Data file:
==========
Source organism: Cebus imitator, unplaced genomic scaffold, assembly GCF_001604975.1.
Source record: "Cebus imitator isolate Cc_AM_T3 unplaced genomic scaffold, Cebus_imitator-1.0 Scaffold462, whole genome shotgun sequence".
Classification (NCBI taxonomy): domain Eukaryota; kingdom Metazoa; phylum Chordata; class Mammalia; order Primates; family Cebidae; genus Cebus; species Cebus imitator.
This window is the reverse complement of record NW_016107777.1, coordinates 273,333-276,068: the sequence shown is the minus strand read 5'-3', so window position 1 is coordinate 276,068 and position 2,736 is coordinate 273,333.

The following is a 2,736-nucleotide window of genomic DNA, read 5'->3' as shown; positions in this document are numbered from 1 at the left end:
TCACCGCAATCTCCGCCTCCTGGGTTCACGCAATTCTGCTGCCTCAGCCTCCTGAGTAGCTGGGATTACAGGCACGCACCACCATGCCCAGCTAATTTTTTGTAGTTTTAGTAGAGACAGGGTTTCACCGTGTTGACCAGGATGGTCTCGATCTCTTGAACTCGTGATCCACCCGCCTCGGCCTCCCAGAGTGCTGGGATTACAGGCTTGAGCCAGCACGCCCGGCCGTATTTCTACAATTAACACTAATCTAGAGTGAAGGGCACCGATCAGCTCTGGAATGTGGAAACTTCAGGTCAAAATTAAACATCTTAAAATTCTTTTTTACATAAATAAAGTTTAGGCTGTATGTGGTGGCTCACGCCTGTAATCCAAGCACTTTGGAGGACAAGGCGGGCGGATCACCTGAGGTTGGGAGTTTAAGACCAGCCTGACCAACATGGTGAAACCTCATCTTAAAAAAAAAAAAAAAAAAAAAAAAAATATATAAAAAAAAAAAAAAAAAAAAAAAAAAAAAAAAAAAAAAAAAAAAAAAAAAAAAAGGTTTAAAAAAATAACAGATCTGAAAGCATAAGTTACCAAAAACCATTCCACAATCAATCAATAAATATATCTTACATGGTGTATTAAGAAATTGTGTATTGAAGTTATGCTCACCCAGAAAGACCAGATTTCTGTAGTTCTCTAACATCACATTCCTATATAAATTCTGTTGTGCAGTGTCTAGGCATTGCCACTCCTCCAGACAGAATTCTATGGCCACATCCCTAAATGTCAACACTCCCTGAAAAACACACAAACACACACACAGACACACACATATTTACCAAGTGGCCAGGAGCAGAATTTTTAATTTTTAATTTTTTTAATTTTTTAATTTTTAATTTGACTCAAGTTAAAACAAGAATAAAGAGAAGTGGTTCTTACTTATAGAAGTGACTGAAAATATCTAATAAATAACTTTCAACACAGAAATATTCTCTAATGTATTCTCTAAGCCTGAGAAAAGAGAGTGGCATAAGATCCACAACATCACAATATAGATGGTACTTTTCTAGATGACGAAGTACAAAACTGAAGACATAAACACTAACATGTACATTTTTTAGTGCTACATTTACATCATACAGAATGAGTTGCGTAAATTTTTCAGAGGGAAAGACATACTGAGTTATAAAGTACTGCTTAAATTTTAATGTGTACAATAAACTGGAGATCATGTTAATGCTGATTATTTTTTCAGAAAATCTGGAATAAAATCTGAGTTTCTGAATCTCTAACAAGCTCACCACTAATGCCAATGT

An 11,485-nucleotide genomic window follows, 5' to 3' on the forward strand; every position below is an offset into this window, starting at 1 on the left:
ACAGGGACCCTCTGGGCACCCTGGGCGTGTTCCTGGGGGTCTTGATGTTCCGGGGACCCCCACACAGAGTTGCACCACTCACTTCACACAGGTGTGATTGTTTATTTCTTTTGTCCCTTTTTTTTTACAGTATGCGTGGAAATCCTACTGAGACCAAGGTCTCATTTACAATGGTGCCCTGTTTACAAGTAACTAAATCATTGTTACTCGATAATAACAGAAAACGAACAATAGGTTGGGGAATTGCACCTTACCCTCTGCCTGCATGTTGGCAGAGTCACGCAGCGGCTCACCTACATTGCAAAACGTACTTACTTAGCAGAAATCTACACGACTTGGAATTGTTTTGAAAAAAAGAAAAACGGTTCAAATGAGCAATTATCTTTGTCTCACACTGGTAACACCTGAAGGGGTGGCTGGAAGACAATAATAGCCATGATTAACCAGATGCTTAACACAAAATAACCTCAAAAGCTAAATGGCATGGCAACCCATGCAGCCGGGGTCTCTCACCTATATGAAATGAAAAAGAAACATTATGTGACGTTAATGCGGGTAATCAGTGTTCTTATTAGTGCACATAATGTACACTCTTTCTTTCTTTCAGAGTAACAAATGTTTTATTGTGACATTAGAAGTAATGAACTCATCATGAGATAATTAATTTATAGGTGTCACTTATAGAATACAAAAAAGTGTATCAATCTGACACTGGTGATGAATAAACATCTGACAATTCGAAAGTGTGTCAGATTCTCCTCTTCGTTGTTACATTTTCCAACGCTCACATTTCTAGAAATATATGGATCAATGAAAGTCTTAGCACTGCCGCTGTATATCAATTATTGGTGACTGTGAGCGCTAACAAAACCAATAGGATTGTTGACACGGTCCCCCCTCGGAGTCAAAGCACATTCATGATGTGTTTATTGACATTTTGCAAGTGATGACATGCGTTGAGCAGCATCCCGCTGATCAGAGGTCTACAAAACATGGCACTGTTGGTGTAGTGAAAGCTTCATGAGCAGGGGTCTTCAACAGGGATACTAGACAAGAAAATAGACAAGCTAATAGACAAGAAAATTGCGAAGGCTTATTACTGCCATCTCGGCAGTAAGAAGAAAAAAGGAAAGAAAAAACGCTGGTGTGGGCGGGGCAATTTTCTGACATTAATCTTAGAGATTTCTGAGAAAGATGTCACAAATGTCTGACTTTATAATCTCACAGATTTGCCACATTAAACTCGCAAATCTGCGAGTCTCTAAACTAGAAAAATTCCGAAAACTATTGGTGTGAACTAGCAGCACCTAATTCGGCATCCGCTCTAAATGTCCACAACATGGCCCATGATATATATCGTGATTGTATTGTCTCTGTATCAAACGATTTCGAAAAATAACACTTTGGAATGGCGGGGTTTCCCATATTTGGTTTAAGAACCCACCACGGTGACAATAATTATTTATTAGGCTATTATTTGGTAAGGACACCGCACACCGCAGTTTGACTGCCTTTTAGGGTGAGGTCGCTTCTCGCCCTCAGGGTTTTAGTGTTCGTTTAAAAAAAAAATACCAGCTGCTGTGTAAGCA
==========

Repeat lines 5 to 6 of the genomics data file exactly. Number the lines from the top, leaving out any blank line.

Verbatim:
The following is a 2,736-nucleotide window of genomic DNA, read 5'->3' as shown; positions in this document are numbered from 1 at the left end:
TCACCGCAATCTCCGCCTCCTGGGTTCACGCAATTCTGCTGCCTCAGCCTCCTGAGTAGCTGGGATTACAGGCACGCACCACCATGCCCAGCTAATTTTTTGTAGTTTTAGTAGAGACAGGGTTTCACCGTGTTGACCAGGATGGTCTCGATCTCTTGAACTCGTGATCCACCCGCCTCGGCCTCCCAGAGTGCTGGGATTACAGGCTTGAGCCAGCACGCCCGGCCGTATTTCTACAATTAACACTAATCTAGAGTGAAGGGCACCGATCAGCTCTGGAATGTGGAAACTTCAGGTCAAAATTAAACATCTTAAAATTCTTTTTTACATAAATAAAGTTTAGGCTGTATGTGGTGGCTCACGCCTGTAATCCAAGCACTTTGGAGGACAAGGCGGGCGGATCACCTGAGGTTGGGAGTTTAAGACCAGCCTGACCAACATGGTGAAACCTCATCTTAAAAAAAAAAAAAAAAAAAAAAAAAATATATAAAAAAAAAAAAAAAAAAAAAAAAAAAAAAAAAAAAAAAAAAAAAAAAAAAAAAGGTTTAAAAAAATAACAGATCTGAAAGCATAAGTTACCAAAAACCATTCCACAATCAATCAATAAATATATCTTACATGGTGTATTAAGAAATTGTGTATTGAAGTTATGCTCACCCAGAAAGACCAGATTTCTGTAGTTCTCTAACATCACATTCCTATATAAATTCTGTTGTGCAGTGTCTAGGCATTGCCACTCCTCCAGACAGAATTCTATGGCCACATCCCTAAATGTCAACACTCCCTGAAAAACACACAAACACACACACAGACACACACATATTTACCAAGTGGCCAGGAGCAGAATTTTTAATTTTTAATTTTTTTAATTTTTTAATTTTTAATTTGACTCAAGTTAAAACAAGAATAAAGAGAAGTGGTTCTTACTTATAGAAGTGACTGAAAATATCTAATAAATAACTTTCAACACAGAAATATTCTCTAATGTATTCTCTAAGCCTGAGAAAAGAGAGTGGCATAAGATCCACAACATCACAATATAGATGGTACTTTTCTAGATGACGAAGTACAAAACTGAAGACATAAACACTAACATGTACATTTTTTAGTGCTACATTTACATCATACAGAATGAGTTGCGTAAATTTTTCAGAGGGAAAGACATACTGAGTTATAAAGTACTGCTTAAATTTTAATGTGTACAATAAACTGGAGATCATGTTAATGCTGATTATTTTTTCAGAAAATCTGGAATAAAATCTGAGTTTCTGAATCTCTAACAAGCTCACCACTAATGCCAATGT